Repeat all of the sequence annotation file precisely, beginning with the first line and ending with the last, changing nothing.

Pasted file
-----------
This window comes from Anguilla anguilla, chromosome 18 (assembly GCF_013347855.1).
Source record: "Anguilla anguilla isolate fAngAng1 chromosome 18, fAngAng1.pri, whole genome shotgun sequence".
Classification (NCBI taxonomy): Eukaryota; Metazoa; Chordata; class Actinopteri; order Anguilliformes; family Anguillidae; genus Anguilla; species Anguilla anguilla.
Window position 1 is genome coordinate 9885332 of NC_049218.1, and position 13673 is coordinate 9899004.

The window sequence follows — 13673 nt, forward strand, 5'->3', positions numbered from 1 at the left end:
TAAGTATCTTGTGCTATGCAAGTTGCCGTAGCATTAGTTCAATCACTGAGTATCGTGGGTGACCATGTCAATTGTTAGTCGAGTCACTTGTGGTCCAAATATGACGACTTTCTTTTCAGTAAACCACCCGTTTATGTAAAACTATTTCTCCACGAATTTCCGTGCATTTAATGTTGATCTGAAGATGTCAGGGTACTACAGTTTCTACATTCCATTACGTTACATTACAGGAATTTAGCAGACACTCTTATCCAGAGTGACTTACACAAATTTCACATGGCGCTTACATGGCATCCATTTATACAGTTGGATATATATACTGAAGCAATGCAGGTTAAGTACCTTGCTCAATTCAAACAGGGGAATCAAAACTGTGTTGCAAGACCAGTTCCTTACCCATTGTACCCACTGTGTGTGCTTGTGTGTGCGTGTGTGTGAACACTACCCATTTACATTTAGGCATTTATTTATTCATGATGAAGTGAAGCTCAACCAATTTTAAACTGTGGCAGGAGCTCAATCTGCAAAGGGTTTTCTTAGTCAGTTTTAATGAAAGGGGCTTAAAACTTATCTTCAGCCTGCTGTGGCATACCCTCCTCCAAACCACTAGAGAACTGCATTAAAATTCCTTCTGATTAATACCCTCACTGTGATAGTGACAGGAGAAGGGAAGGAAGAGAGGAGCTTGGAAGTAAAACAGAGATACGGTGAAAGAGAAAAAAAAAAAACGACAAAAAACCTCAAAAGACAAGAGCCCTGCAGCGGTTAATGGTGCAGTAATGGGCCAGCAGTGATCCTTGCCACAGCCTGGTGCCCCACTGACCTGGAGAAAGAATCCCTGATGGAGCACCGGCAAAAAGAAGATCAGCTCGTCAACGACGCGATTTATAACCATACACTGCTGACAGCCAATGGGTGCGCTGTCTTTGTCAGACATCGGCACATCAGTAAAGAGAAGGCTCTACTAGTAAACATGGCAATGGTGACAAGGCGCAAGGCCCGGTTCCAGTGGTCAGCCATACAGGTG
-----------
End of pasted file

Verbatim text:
This window comes from Anguilla anguilla, chromosome 18 (assembly GCF_013347855.1).
Source record: "Anguilla anguilla isolate fAngAng1 chromosome 18, fAngAng1.pri, whole genome shotgun sequence".
Classification (NCBI taxonomy): Eukaryota; Metazoa; Chordata; class Actinopteri; order Anguilliformes; family Anguillidae; genus Anguilla; species Anguilla anguilla.
Window position 1 is genome coordinate 9885332 of NC_049218.1, and position 13673 is coordinate 9899004.

The window sequence follows — 13673 nt, forward strand, 5'->3', positions numbered from 1 at the left end:
TAAGTATCTTGTGCTATGCAAGTTGCCGTAGCATTAGTTCAATCACTGAGTATCGTGGGTGACCATGTCAATTGTTAGTCGAGTCACTTGTGGTCCAAATATGACGACTTTCTTTTCAGTAAACCACCCGTTTATGTAAAACTATTTCTCCACGAATTTCCGTGCATTTAATGTTGATCTGAAGATGTCAGGGTACTACAGTTTCTACATTCCATTACGTTACATTACAGGAATTTAGCAGACACTCTTATCCAGAGTGACTTACACAAATTTCACATGGCGCTTACATGGCATCCATTTATACAGTTGGATATATATACTGAAGCAATGCAGGTTAAGTACCTTGCTCAATTCAAACAGGGGAATCAAAACTGTGTTGCAAGACCAGTTCCTTACCCATTGTACCCACTGTGTGTGCTTGTGTGTGCGTGTGTGTGAACACTACCCATTTACATTTAGGCATTTATTTATTCATGATGAAGTGAAGCTCAACCAATTTTAAACTGTGGCAGGAGCTCAATCTGCAAAGGGTTTTCTTAGTCAGTTTTAATGAAAGGGGCTTAAAACTTATCTTCAGCCTGCTGTGGCATACCCTCCTCCAAACCACTAGAGAACTGCATTAAAATTCCTTCTGATTAATACCCTCACTGTGATAGTGACAGGAGAAGGGAAGGAAGAGAGGAGCTTGGAAGTAAAACAGAGATACGGTGAAAGAGAAAAAAAAAAAACGACAAAAAACCTCAAAAGACAAGAGCCCTGCAGCGGTTAATGGTGCAGTAATGGGCCAGCAGTGATCCTTGCCACAGCCTGGTGCCCCACTGACCTGGAGAAAGAATCCCTGATGGAGCACCGGCAAAAAGAAGATCAGCTCGTCAACGACGCGATTTATAACCATACACTGCTGACAGCCAATGGGTGCGCTGTCTTTGTCAGACATCGGCACATCAGTAAAGAGAAGGCTCTACTAGTAAACATGGCAATGGTGACAAGGCGCAAGGCCCGGTTCCAGTGGTCAGCCATACAGGTG